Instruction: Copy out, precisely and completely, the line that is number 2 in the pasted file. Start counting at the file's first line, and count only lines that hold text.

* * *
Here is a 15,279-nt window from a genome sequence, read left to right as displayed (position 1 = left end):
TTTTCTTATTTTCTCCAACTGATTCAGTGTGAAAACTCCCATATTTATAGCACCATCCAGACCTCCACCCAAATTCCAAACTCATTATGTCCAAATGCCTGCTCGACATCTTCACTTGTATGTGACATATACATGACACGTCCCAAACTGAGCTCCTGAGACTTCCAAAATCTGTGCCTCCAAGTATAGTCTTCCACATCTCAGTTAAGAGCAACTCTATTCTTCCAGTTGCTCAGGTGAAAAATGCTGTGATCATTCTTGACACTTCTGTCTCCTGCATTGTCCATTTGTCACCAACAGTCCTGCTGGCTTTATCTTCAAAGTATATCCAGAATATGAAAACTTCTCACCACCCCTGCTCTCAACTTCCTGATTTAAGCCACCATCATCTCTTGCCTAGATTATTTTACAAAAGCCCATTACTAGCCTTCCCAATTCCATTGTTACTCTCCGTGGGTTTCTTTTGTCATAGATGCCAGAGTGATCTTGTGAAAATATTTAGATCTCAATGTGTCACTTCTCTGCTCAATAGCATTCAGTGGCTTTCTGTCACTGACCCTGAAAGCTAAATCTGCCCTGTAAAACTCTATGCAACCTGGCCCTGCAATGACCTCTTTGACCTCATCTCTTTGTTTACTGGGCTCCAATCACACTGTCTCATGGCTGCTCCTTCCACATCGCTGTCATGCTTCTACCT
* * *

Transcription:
TTTTCTTATTTTCTCCAACTGATTCAGTGTGAAAACTCCCATATTTATAGCACCATCCAGACCTCCACCCAAATTCCAAACTCATTATGTCCAAATGCCTGCTCGACATCTTCACTTGTATGTGACATATACATGACACGTCCCAAACTGAGCTCCTGAGACTTCCAAAATCTGTGCCTCCAAGTATAGTCTTCCACATCTCAGTTAAGAGCAACTCTATTCTTCCAGTTGCTCAGGTGAAAAATGCTGTGATCATTCTTGACACTTCTGTCTCCTGCATTGTCCATTTGTCACCAACAGTCCTGCTGGCTTTATCTTCAAAGTATATCCAGAATATGAAAACTTCTCACCACCCCTGCTCTCAACTTCCTGATTTAAGCCACCATCATCTCTTGCCTAGATTATTTTACAAAAGCCCATTACTAGCCTTCCCAATTCCATTGTTACTCTCCGTGGGTTTCTTTTGTCATAGATGCCAGAGTGATCTTGTGAAAATATTTAGATCTCAATGTGTCACTTCTCTGCTCAATAGCATTCAGTGGCTTTCTGTCACTGACCCTGAAAGCTAAATCTGCCCTGTAAAACTCTATGCAACCTGGCCCTGCAATGACCTCTTTGACCTCATCTCTTTGTTTACTGGGCTCCAATCACACTGTCTCATGGCTGCTCCTTCCACATCGCTGTCATGCTTCTACCT